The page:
As a consequence of my last post, I spent some time on the phone Friday with Andy Chou, Coverity’s CTO and former member of Dawson Engler’s research group at Stanford, from which Coverity spun off over a decade ago. Andy confirmed that Coverity does not spot the heartbleed flaw and said that it remained stubborn even when they tweaked various analysis settings. Basically, the control flow and data flow between the socket read() from which the bad data originates and the eventual bad memcpy() is just too complicated.
Let’s be clear: it is trivial to create a static analyzer that runs fast and flags heartbleed. I can accomplish this, for example, by flagging a taint error in every line of code that is analyzed. The task that is truly difficult is to create a static analysis tool that is performant and that has a high signal to noise ratio for a broad range of analyzed programs. This is the design point that Coverity is aiming for, and while it is an excellent tool there is obviously no general-purpose silver bullet: halting problem arguments guarantee the non-existence of static analysis tools that can reliably and automatically detect even simple kinds of bugs such as divide by zero. In practice, it’s not halting problem stuff that stops analyzers but rather code that has a lot of indirection and a lot of data-dependent control flow. If you want to make a program that is robustly resistant to static analysis, implement some kind of interpreter.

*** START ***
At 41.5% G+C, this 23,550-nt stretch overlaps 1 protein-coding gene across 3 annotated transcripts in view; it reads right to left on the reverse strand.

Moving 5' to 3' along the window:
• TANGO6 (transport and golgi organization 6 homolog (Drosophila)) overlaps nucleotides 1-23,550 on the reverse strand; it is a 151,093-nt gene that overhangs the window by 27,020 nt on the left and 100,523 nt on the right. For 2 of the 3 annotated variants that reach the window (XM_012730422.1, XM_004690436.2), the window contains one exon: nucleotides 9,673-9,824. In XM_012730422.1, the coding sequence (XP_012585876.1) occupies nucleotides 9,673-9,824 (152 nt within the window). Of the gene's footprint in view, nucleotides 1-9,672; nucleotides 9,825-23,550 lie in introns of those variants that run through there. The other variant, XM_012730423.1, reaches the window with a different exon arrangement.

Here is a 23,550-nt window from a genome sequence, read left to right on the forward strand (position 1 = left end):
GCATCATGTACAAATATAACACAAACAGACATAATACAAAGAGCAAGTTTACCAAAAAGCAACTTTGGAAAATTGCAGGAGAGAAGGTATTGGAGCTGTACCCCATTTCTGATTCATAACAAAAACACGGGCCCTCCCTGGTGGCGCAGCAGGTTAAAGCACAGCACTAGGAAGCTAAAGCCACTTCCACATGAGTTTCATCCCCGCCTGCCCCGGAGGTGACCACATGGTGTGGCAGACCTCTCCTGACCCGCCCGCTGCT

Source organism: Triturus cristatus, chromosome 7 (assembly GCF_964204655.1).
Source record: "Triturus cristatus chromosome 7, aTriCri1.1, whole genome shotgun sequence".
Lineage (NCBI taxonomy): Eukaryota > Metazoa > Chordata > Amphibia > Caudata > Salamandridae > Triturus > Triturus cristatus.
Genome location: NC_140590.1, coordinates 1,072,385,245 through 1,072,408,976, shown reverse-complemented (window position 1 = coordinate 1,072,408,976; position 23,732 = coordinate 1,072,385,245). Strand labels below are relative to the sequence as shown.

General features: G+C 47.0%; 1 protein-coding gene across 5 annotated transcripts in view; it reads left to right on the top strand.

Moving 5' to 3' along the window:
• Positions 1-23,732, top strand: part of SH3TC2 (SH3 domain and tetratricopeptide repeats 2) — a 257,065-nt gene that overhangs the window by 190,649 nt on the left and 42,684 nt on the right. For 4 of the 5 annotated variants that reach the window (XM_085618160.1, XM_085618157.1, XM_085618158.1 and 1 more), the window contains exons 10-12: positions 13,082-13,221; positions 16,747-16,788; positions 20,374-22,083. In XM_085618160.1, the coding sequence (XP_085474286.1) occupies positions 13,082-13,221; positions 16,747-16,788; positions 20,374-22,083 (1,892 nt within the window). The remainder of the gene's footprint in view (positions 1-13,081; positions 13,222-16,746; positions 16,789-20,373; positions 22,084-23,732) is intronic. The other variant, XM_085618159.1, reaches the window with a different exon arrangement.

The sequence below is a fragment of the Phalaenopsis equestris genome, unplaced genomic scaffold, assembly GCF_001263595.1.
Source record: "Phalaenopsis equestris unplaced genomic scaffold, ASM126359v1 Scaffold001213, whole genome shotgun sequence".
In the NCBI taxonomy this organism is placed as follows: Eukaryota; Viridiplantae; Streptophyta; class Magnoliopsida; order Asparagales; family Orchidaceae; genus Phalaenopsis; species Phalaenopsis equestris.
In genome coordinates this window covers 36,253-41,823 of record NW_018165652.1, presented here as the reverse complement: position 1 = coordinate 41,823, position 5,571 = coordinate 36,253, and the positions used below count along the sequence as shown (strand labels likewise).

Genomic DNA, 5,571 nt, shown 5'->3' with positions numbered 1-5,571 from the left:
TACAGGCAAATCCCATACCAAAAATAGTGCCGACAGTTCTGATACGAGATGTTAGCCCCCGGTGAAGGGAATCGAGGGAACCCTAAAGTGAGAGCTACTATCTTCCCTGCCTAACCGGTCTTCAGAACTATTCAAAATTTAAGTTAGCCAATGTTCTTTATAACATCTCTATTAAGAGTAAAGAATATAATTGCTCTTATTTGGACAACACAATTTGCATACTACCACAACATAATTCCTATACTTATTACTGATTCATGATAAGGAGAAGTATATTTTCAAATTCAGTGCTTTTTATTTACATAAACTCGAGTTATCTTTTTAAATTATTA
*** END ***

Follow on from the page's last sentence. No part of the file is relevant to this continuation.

Anyhow, Andy did not call me to admit defeat. Rather, he wanted to show off a new analysis that he and his engineers prototyped over the last couple of days. Their insight is that we might want to consider byte-swap operations to be sources of tainted data. Why? Because there is usually no good reason to call ntohs() or a similar function on a data item unless it came from the network or from some other outside source. This is one of those ideas that is simple, sensible, and obvious — in retrospect. Analyzing a vulnerable OpenSSL using this new technique gives this result for the heartbleed code:
Nice! As you might guess, additional locations in OpenSSL are also flagged by this analysis, but it isn’t my place to share those here.
What issues are left? Well, for one thing it may not be trivial to reliably recognize byte-swapping code; for example, some people may use operations on a char array instead of shift-and-mask. A trickier issue is reliably determining when untrusted data items should be untainted: do they need to be tested against both a lower and upper bound, or just an upper bound? What if they are tested against a really large bound? Does every bit-masking operation untaint? Etc. The Coverity people will need to work out these and other issues, such as the effect of this analysis on the overall false alarm rate. In case this hasn’t been clear, the analysis that Andy showed me is a proof-of-concept prototype and he doesn’t know when it will make it into the production system.
UPDATE: Also see Andy’s post at the Coverity blog.